Her viewers aren’t asked to weep for these victims. Why aren’t they a few (hundred) of our favorite things on this often-ridiculous program?

Darlings! Must you ask?

Anyone with eyes to see can see a plain fact about our politics: Modern liberals don’t give a fig about the white working-class. Its members aren’t cuddly like a pet dog; we can’t talk doggy-talk when discussing them. Lofty as we are, we can’t picture our own victimization in their story, as we can do in the case of Lauber.

Darlings! Those workers are adults, of a class we don’t especially care for. They’re yokels, yahoos, rednecks, rubes.

They’re uncomfortably close to being tea-baggers! Are their limbic brains working correctly?

But then, within elite American culture, no one cares a whole lot about such people—no one except the Republican Party, which approaches them, and wins their votes, with various social issues.

As the GOP wins their votes this way, Maddow tells dick jokes at their expense, then weeps about Romney’s pet dog.

Seamus yes, looted steel workers no! This rather obvious cultural preference has been a major part of our politics—and of our journalism—over the past fifty years.

It isn’t just a newbie like Maddow who is skipping their victimization. The looting of those pension funds is largely being ignored in the traditional upper-end press corps too.

This “gutting” is so mysterious, so nuanced, that Creswell chose to skip right past it in yesterday’s report. The pensions were “underfunded,” she said. Underfunded by whom?

No idea!

It’s more depressing to see this issue passed over by TV liberals like Maddow. But then, Maddow and her upper-end type think nothing of trashing folk like these. For much of the past two months, her colleagues slandered a bunch of cops in astonishing ways, making ugly misstatements about them (see THE DAILY HOWLER, 5/23/12).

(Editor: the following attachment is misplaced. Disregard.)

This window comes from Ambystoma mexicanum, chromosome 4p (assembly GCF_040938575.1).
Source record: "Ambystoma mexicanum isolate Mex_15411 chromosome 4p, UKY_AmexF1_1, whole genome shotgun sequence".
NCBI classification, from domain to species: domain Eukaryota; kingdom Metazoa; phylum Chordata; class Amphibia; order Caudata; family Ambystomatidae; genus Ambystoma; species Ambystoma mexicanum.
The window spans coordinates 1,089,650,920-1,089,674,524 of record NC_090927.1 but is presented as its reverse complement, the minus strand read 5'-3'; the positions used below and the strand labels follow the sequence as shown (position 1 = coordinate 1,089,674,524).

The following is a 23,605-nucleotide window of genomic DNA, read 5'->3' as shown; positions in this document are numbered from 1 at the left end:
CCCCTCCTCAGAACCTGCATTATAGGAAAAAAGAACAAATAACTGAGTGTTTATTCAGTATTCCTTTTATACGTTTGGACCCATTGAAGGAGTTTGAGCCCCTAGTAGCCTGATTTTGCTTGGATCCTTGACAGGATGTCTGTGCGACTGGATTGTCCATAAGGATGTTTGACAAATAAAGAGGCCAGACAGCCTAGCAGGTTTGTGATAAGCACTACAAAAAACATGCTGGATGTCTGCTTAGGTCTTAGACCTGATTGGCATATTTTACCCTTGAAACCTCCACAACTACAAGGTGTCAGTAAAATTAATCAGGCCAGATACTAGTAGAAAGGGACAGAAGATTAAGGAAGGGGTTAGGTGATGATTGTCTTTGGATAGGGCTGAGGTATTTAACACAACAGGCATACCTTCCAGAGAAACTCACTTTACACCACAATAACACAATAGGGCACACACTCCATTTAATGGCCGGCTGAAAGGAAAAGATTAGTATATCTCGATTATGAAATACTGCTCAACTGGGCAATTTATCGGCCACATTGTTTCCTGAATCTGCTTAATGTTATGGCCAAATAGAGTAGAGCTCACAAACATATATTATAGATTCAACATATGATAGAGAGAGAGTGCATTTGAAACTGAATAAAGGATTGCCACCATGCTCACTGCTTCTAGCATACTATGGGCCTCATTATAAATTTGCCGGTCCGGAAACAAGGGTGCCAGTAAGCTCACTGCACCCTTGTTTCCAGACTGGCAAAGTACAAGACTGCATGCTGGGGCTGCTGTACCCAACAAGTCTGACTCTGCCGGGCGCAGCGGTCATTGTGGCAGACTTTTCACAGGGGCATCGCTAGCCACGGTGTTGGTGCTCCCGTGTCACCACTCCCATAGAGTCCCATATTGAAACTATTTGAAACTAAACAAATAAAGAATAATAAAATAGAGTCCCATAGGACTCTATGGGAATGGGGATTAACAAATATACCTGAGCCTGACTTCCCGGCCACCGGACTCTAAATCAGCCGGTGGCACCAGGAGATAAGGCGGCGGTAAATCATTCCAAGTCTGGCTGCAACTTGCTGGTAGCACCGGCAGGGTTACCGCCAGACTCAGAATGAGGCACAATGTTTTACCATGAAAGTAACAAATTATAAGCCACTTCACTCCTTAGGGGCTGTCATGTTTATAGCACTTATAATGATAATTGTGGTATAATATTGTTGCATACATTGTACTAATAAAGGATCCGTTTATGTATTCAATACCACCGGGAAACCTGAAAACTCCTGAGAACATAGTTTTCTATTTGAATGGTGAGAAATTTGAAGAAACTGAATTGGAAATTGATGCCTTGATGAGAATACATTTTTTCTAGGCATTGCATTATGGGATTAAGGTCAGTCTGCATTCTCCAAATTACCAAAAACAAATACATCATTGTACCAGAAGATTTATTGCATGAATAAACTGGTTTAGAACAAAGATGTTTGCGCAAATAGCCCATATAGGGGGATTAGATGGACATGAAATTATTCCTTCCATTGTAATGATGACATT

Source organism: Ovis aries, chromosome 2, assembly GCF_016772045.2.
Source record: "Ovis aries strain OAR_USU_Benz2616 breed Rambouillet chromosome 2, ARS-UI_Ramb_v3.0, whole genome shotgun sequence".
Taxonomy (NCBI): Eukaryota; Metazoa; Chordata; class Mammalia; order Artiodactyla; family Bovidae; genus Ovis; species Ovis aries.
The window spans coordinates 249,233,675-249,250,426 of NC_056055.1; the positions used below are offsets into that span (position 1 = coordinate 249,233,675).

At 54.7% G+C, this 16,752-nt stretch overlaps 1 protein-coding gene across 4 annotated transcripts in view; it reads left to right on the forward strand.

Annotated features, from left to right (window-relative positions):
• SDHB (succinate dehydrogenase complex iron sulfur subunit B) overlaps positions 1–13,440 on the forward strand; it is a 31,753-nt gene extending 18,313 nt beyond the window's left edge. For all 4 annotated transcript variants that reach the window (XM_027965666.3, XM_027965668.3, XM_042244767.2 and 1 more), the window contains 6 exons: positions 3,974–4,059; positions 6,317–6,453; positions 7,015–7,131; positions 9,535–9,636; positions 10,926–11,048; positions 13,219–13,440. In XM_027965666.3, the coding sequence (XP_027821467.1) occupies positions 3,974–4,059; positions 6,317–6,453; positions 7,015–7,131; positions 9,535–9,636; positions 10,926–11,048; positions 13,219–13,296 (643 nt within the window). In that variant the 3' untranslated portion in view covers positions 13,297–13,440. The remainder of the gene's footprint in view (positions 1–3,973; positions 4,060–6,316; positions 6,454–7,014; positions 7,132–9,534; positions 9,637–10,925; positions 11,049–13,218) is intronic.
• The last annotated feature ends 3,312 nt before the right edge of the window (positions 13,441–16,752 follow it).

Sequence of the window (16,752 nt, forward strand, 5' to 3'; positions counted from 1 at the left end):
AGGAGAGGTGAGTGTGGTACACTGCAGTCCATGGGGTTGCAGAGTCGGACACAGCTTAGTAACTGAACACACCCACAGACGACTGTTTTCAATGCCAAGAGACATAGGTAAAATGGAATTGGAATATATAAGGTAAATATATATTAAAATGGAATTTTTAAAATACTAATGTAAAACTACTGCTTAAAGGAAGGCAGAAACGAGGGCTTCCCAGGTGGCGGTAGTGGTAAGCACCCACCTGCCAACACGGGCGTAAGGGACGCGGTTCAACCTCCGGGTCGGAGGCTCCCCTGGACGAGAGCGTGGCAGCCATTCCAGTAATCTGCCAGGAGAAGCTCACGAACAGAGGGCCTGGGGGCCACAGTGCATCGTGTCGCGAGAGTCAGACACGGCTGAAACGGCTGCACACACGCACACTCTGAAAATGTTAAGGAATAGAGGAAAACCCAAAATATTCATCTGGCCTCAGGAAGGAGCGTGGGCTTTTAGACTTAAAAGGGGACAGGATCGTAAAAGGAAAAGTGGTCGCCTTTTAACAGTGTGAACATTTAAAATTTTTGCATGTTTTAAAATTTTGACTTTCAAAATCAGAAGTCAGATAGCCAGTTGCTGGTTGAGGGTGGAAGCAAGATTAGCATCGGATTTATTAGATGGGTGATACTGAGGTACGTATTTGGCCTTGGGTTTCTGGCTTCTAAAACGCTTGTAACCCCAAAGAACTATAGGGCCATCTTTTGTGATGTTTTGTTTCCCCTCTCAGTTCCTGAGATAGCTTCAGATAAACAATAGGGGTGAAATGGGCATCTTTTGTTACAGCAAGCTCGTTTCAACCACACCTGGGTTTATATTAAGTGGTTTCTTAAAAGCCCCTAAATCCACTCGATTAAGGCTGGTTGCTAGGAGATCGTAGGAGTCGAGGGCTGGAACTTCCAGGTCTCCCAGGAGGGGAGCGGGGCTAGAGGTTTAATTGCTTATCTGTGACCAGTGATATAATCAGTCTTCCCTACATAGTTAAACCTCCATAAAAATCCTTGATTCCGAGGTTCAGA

There is no sign that Maddow’s colleagues will ever correct these misstatements—slanders they aimed at working-class cops who were white, black and Hispanic.

For Maddow, it was bad when Romney mistreated his dog. Those steel mill workers count for much less.

For fifty years, American politics has turned on the judgment displayed last night—on the bad political judgment of a corporate-paid millionaire.


  1. Suppose you've been hired to try to save a nearly bankrupt company. You discover that the pension plan is funded too optimistically. Would you move working capital into the pension plan? Of course not. Taking away that capital might drive the company into immediate insolvency. It would certainly make the company less likely to overcome its difficulties.

    The whining about Bain laying off employees is just silly. If the company isn't saved, all the employees will lose their job.

    E.g., Hewlett Packard just announced plans to lay off 27,000 employees. I don't know whether that's a good business decision, but it's hardly a scandal. When income is down, it's unfortunately appropriate and necessary to cut staff. I'd love to see a President Romney use his experience to shrink some overstaffed federal agencies!

    1. What about Bain walking away with a handsome profit by taking the pensions and severance pay away from laid off steelworkers and sticking Uncle Sam with the tab? No big deal, right?

    2. Bain wasn't "hired."

      Bain smelled profit.

      Bain profited.